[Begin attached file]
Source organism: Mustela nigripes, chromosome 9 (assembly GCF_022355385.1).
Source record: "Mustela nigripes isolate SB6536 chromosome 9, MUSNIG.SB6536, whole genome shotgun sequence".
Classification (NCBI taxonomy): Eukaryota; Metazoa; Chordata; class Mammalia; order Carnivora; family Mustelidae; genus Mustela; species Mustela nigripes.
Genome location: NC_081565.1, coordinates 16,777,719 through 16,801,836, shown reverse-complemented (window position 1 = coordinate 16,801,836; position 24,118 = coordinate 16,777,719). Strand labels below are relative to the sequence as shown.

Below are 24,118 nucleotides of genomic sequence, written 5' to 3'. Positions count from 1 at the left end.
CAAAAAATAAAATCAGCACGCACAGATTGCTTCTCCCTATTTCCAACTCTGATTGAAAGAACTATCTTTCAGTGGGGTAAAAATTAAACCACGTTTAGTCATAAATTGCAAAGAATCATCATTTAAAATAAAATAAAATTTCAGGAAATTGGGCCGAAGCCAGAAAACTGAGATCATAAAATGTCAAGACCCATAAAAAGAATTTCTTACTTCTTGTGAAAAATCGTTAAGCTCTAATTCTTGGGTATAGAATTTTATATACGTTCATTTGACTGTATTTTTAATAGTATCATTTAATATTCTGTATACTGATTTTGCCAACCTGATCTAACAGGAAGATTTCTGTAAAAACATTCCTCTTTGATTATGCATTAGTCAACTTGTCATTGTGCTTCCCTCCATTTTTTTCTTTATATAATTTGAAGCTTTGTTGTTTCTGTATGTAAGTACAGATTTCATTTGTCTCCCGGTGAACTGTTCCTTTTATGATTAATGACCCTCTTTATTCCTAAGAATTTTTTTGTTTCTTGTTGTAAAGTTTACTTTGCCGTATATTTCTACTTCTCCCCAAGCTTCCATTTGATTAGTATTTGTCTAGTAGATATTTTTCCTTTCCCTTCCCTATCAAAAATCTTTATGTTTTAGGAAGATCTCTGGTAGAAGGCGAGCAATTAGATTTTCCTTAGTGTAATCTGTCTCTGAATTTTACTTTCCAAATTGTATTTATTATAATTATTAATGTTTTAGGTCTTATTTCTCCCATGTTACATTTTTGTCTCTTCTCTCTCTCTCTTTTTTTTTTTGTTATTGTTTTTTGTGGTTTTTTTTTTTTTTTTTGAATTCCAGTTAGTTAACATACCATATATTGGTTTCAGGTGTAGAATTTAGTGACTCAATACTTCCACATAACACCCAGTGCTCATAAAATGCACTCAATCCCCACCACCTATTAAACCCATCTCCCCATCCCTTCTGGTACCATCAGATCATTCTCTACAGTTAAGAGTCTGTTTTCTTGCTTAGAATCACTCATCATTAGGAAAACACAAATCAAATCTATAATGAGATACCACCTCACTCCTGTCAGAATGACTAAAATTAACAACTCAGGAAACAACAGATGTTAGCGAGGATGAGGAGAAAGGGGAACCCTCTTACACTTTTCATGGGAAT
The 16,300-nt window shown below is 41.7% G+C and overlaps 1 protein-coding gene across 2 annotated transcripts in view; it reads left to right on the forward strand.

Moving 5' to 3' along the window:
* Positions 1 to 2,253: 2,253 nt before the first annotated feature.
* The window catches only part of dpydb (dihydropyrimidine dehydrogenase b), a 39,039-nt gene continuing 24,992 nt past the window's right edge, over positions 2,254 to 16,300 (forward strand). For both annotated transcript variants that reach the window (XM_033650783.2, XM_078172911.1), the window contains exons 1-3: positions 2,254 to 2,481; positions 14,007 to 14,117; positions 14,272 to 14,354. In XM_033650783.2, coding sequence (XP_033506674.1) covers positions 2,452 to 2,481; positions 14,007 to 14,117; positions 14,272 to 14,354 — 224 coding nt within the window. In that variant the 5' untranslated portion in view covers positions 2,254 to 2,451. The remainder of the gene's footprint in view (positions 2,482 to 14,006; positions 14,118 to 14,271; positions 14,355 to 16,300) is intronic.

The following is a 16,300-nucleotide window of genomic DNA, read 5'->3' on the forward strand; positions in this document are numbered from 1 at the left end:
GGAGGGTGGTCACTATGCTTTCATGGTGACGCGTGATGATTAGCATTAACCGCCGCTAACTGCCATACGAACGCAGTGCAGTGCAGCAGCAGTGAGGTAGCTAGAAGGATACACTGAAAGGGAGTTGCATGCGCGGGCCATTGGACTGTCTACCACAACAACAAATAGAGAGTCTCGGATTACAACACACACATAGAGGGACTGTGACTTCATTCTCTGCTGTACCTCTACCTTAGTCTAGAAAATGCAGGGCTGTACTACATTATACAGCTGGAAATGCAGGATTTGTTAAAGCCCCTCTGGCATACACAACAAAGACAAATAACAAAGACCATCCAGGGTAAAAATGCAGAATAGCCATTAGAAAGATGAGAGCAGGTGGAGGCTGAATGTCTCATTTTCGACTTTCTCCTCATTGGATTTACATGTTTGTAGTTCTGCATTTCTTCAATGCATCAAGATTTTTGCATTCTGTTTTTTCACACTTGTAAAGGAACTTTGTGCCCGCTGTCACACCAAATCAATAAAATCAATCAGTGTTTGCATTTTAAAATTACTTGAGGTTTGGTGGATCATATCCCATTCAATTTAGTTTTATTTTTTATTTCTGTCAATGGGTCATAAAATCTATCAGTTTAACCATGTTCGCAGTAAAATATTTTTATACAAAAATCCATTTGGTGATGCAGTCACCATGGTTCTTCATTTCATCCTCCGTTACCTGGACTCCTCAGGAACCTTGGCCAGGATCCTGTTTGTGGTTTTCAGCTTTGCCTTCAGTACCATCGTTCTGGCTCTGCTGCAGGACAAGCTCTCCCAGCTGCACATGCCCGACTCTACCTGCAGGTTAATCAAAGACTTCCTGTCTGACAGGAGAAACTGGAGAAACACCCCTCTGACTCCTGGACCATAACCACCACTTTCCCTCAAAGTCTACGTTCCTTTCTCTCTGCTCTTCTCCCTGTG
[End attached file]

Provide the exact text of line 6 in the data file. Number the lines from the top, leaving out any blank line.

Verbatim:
CAAAAAATAAAATCAGCACGCACAGATTGCTTCTCCCTATTTCCAACTCTGATTGAAAGAACTATCTTTCAGTGGGGTAAAAATTAAACCACGTTTAGTCATAAATTGCAAAGAATCATCATTTAAAATAAAATAAAATTTCAGGAAATTGGGCCGAAGCCAGAAAACTGAGATCATAAAATGTCAAGACCCATAAAAAGAATTTCTTACTTCTTGTGAAAAATCGTTAAGCTCTAATTCTTGGGTATAGAATTTTATATACGTTCATTTGACTGTATTTTTAATAGTATCATTTAATATTCTGTATACTGATTTTGCCAACCTGATCTAACAGGAAGATTTCTGTAAAAACATTCCTCTTTGATTATGCATTAGTCAACTTGTCATTGTGCTTCCCTCCATTTTTTTCTTTATATAATTTGAAGCTTTGTTGTTTCTGTATGTAAGTACAGATTTCATTTGTCTCCCGGTGAACTGTTCCTTTTATGATTAATGACCCTCTTTATTCCTAAGAATTTTTTTGTTTCTTGTTGTAAAGTTTACTTTGCCGTATATTTCTACTTCTCCCCAAGCTTCCATTTGATTAGTATTTGTCTAGTAGATATTTTTCCTTTCCCTTCCCTATCAAAAATCTTTATGTTTTAGGAAGATCTCTGGTAGAAGGCGAGCAATTAGATTTTCCTTAGTGTAATCTGTCTCTGAATTTTACTTTCCAAATTGTATTTATTATAATTATTAATGTTTTAGGTCTTATTTCTCCCATGTTACATTTTTGTCTCTTCTCTCTCTCTCTTTTTTTTTTTGTTATTGTTTTTTGTGGTTTTTTTTTTTTTTTTTGAATTCCAGTTAGTTAACATACCATATATTGGTTTCAGGTGTAGAATTTAGTGACTCAATACTTCCACATAACACCCAGTGCTCATAAAATGCACTCAATCCCCACCACCTATTAAACCCATCTCCCCATCCCTTCTGGTACCATCAGATCATTCTCTACAGTTAAGAGTCTGTTTTCTTGCTTAGAATCACTCATCATTAGGAAAACACAAATCAAATCTATAATGAGATACCACCTCACTCCTGTCAGAATGACTAAAATTAACAACTCAGGAAACAACAGATGTTAGCGAGGATGAGGAGAAAGGGGAACCCTCTTACACTTTTCATGGGAAT